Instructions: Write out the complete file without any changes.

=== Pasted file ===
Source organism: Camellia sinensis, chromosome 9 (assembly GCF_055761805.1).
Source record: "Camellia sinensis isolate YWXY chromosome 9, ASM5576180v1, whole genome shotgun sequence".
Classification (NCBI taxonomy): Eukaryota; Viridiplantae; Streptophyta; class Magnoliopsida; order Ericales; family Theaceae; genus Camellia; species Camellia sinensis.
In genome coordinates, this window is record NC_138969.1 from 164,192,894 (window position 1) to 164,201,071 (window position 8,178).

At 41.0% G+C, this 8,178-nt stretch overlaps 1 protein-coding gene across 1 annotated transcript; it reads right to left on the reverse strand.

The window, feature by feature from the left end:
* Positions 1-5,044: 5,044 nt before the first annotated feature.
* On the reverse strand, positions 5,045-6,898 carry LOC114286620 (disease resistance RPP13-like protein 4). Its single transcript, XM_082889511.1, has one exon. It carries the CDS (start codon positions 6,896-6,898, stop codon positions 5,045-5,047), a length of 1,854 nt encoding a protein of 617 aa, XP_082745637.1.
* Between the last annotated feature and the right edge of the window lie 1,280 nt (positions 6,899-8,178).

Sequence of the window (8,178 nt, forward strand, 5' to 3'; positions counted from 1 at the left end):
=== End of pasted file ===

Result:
Source organism: Camellia sinensis, chromosome 9 (assembly GCF_055761805.1).
Source record: "Camellia sinensis isolate YWXY chromosome 9, ASM5576180v1, whole genome shotgun sequence".
Classification (NCBI taxonomy): Eukaryota; Viridiplantae; Streptophyta; class Magnoliopsida; order Ericales; family Theaceae; genus Camellia; species Camellia sinensis.
In genome coordinates, this window is record NC_138969.1 from 164,192,894 (window position 1) to 164,201,071 (window position 8,178).

At 41.0% G+C, this 8,178-nt stretch overlaps 1 protein-coding gene across 1 annotated transcript; it reads right to left on the reverse strand.

The window, feature by feature from the left end:
* Positions 1-5,044: 5,044 nt before the first annotated feature.
* On the reverse strand, positions 5,045-6,898 carry LOC114286620 (disease resistance RPP13-like protein 4). Its single transcript, XM_082889511.1, has one exon. It carries the CDS (start codon positions 6,896-6,898, stop codon positions 5,045-5,047), a length of 1,854 nt encoding a protein of 617 aa, XP_082745637.1.
* Between the last annotated feature and the right edge of the window lie 1,280 nt (positions 6,899-8,178).

Sequence of the window (8,178 nt, forward strand, 5' to 3'; positions counted from 1 at the left end):